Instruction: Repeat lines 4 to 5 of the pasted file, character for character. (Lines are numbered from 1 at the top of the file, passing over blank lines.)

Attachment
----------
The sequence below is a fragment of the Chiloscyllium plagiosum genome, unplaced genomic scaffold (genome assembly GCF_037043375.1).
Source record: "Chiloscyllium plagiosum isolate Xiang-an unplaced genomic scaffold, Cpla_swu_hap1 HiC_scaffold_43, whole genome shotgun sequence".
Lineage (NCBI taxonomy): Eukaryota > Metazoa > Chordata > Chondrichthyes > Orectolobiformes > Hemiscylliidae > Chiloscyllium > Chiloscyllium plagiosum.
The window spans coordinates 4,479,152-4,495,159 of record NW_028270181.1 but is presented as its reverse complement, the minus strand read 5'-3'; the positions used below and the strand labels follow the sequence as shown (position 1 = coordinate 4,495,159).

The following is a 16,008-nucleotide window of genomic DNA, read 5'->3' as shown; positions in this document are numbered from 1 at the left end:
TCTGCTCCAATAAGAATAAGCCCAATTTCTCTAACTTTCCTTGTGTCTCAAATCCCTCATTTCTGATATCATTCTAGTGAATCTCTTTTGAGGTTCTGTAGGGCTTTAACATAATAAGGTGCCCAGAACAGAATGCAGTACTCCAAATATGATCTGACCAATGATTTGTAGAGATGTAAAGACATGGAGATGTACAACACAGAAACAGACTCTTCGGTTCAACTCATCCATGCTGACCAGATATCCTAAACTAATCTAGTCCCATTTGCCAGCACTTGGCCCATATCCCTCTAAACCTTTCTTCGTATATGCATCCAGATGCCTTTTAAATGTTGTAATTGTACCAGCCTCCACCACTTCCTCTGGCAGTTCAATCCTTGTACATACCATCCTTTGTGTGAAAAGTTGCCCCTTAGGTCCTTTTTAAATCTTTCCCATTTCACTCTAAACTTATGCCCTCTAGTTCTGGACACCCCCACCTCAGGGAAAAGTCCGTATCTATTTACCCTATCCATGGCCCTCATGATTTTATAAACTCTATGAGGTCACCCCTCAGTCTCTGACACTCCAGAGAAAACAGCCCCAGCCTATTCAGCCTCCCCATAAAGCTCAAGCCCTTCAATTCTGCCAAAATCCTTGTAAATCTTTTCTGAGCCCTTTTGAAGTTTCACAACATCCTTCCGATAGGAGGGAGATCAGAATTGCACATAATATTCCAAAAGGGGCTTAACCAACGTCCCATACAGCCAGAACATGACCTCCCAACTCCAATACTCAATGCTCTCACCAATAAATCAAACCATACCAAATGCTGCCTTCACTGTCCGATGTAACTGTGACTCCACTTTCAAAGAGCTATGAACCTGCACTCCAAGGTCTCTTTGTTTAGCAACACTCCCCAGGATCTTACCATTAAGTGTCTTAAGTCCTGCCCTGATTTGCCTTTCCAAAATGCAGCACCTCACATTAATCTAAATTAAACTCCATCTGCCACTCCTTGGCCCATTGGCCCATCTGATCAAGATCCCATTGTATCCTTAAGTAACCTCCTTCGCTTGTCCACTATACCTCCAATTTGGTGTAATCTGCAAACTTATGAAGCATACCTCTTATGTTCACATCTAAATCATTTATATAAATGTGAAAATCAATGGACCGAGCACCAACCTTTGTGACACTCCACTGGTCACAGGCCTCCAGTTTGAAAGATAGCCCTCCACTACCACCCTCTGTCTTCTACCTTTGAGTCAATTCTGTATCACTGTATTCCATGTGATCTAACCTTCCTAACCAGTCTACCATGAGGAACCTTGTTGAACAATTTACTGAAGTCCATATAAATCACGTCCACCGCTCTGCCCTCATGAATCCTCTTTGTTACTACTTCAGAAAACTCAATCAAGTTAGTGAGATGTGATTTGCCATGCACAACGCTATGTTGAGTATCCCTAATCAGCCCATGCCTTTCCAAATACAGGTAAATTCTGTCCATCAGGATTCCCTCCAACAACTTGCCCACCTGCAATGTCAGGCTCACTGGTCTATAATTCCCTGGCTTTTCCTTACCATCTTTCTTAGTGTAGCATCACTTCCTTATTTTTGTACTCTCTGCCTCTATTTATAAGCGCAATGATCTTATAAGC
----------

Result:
The window spans coordinates 4,479,152-4,495,159 of record NW_028270181.1 but is presented as its reverse complement, the minus strand read 5'-3'; the positions used below and the strand labels follow the sequence as shown (position 1 = coordinate 4,495,159).

The following is a 16,008-nucleotide window of genomic DNA, read 5'->3' as shown; positions in this document are numbered from 1 at the left end: